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Culture Children's Books

Pictures and poetry

Children's Books

Pictures and poetry

Four recent picture books

The Horse’s Haiku

Michael J. Rosen

Luminous watercolor and pencil illustrations complement this wonderful collection of horse haiku. Young poets and horse lovers will appreciate how the haiku capture fleeting moments: “snowfall whitens all / but two darks: unfrozen stream / and horses huddled.” The poems show the value of close observation: “the wither’s quick twitch / flicks off the biting horsefly / but just this instant.” Some capture the feel of riding: “that sweet instant when / trotting’s bounce and rumble smooths / into canter’s glide.” Others focus on sensory detail: “above the muffled / clip-clop of dry hooves, the rain’s / first pitter-patter.” (Ages 6-12)

Friends Stick Together

Hannah Harrison

In this story illustrating “symbiosis,” Rupert, a sweater-vest and bow-tie-wearing rhinoceros, loves reading, classical music, and cucumber sandwiches (crust removed). Levi the tickbird loves making armpit farts and popping wheelies. He’s also the new kid at school who immediately latches on to Rupert. Delightful pictures depict noisy Levi driving poor Rupert crazy. Finally the rhino complains, “Making friends was hard before. But now, it’s pretty much impossible.” He just wants to be alone. He soon discovers that life without Levi is quiet but boring—and what he really wants is a friend. (Ages 4-6)

Hello, Baby Animals

Lorinda Bryan Cauley

“Who has tall, spotted legs, and a long, curvy tongue?” With those words this guessing book begins. The illustrations show two legs and a partial head of the mystery critter. On the next page: “Hello, baby giraffe.” Very young children will enjoy guessing the identities of baby hedgehog, tiger, rabbit, duck, and elephant. Author and illustrator Cauley uses a pastel palette and dresses her baby animals in assorted tops, with flowers or caps on their heads. The snuggly animals, sweet clothing, flowers and butterflies, and abundance of pink give the book a girly feel. (Ages 2-4)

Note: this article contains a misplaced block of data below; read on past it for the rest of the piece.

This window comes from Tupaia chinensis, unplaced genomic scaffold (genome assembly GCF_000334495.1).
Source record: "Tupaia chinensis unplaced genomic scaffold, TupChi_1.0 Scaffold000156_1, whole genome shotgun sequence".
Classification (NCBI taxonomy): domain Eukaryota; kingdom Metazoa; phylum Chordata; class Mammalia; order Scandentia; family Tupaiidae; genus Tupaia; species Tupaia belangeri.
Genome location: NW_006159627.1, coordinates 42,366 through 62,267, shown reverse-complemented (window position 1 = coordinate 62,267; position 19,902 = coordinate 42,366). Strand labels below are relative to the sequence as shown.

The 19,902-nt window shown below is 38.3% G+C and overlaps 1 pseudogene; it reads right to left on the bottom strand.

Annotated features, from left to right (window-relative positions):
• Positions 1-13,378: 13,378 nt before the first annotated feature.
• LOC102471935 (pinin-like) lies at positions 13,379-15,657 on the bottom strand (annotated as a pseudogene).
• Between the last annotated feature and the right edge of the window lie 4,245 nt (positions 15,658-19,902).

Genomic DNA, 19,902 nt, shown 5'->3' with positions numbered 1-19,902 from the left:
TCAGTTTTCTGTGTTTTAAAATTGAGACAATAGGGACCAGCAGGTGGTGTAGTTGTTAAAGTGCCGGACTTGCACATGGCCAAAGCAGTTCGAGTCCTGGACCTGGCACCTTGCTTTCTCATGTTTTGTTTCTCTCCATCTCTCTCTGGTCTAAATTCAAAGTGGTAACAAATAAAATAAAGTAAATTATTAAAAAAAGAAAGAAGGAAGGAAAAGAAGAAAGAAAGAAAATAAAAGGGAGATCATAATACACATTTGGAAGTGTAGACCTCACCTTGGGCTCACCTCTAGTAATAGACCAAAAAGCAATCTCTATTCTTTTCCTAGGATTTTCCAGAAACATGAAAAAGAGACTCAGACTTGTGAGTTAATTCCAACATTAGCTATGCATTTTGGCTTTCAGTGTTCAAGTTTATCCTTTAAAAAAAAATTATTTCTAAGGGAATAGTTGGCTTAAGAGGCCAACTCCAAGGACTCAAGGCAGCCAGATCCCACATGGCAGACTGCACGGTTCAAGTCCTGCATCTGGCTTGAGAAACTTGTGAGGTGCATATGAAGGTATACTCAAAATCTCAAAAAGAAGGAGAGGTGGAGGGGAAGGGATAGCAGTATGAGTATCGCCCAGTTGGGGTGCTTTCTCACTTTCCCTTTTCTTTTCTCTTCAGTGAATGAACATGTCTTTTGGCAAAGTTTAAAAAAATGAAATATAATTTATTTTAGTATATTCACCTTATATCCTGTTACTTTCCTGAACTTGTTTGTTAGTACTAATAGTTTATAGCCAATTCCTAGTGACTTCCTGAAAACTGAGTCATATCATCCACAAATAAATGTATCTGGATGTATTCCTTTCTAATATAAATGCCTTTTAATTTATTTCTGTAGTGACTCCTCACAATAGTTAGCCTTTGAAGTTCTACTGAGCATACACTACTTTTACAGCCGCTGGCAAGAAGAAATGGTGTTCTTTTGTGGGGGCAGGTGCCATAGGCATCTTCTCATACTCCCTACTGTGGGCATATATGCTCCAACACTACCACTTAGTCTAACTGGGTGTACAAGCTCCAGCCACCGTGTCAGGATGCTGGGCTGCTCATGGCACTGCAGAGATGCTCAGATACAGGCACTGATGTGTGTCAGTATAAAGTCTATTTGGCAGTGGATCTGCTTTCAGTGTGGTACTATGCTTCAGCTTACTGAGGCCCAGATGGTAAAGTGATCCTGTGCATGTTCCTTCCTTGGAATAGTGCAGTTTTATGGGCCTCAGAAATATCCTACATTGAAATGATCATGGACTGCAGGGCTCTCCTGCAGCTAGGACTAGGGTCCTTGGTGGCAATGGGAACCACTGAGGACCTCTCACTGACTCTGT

Copy Cat

Ali Pye

Bella loves to copy Anna. It doesn’t matter if they are playing ballerina, pirate, or princess. One day Anna has had enough: Off she goes, “all huffy-puffy, to play princess by herself.” For a while Bella doesn’t know what to do. Then she finds a jump-rope. She practices and becomes good at it. Another friend, Chloe, sees Bella jumping. She wants to learn, so she practices and becomes good at it. Finally, Anna gets tired of playing alone. She sees her friends jumping and joins in the fun. This simple story teaches children about friendship and weathering disagreements. (Ages 4-6)



In Saturday Is Swimming Day (Candlewick, 2018), author and illustrator Hyewon Yum captures the trepidation children often feel about learning to swim. The first week, the book’s protagonist wakes up with a stomachache. Since she has no fever, her mom makes her go to her swimming lesson. Colored-pencil and watercolor illustrations depict the child as she reluctantly changes into her swimsuit and stands off to the side. Although she still has a stomachache the next week, she lets the teacher hold her in the water as she does “ice-cream scoops and kicks.”

By the end of the book, she’s wearing a new bathing cap and floating on her back with the other children. The illustrations depict ethnically and racially diverse characters and capture through body language the pains and joys of overcoming the fear of water. —S.O.